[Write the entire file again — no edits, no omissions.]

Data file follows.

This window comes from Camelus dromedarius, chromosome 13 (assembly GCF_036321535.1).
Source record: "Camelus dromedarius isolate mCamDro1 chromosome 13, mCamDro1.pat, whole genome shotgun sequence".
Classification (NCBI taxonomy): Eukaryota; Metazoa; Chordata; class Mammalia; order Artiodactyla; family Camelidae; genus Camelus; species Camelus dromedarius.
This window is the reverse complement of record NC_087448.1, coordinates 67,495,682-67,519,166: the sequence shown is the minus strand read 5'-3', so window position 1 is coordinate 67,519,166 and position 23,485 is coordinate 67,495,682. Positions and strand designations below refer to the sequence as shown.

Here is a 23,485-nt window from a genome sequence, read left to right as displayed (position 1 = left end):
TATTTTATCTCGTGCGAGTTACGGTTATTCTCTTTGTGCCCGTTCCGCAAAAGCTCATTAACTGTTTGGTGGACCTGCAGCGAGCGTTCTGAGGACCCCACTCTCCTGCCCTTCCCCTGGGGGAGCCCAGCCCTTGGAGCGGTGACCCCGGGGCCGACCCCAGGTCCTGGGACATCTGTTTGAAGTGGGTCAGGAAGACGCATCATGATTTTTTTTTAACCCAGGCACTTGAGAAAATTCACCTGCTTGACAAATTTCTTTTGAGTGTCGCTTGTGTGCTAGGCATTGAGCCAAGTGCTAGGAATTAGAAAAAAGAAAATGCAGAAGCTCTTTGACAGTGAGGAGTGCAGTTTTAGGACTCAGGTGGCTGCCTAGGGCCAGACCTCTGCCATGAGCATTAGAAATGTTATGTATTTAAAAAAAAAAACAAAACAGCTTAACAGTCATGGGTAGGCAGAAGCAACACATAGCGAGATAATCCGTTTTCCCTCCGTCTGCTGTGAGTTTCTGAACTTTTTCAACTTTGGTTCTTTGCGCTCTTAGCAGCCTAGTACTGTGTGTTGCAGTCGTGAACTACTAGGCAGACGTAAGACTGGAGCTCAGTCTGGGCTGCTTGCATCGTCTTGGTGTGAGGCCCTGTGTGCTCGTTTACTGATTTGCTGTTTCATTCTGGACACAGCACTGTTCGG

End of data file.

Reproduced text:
This window comes from Camelus dromedarius, chromosome 13 (assembly GCF_036321535.1).
Source record: "Camelus dromedarius isolate mCamDro1 chromosome 13, mCamDro1.pat, whole genome shotgun sequence".
Classification (NCBI taxonomy): Eukaryota; Metazoa; Chordata; class Mammalia; order Artiodactyla; family Camelidae; genus Camelus; species Camelus dromedarius.
This window is the reverse complement of record NC_087448.1, coordinates 67,495,682-67,519,166: the sequence shown is the minus strand read 5'-3', so window position 1 is coordinate 67,519,166 and position 23,485 is coordinate 67,495,682. Positions and strand designations below refer to the sequence as shown.

Here is a 23,485-nt window from a genome sequence, read left to right as displayed (position 1 = left end):
TATTTTATCTCGTGCGAGTTACGGTTATTCTCTTTGTGCCCGTTCCGCAAAAGCTCATTAACTGTTTGGTGGACCTGCAGCGAGCGTTCTGAGGACCCCACTCTCCTGCCCTTCCCCTGGGGGAGCCCAGCCCTTGGAGCGGTGACCCCGGGGCCGACCCCAGGTCCTGGGACATCTGTTTGAAGTGGGTCAGGAAGACGCATCATGATTTTTTTTTAACCCAGGCACTTGAGAAAATTCACCTGCTTGACAAATTTCTTTTGAGTGTCGCTTGTGTGCTAGGCATTGAGCCAAGTGCTAGGAATTAGAAAAAAGAAAATGCAGAAGCTCTTTGACAGTGAGGAGTGCAGTTTTAGGACTCAGGTGGCTGCCTAGGGCCAGACCTCTGCCATGAGCATTAGAAATGTTATGTATTTAAAAAAAAAAACAAAACAGCTTAACAGTCATGGGTAGGCAGAAGCAACACATAGCGAGATAATCCGTTTTCCCTCCGTCTGCTGTGAGTTTCTGAACTTTTTCAACTTTGGTTCTTTGCGCTCTTAGCAGCCTAGTACTGTGTGTTGCAGTCGTGAACTACTAGGCAGACGTAAGACTGGAGCTCAGTCTGGGCTGCTTGCATCGTCTTGGTGTGAGGCCCTGTGTGCTCGTTTACTGATTTGCTGTTTCATTCTGGACACAGCACTGTTCGG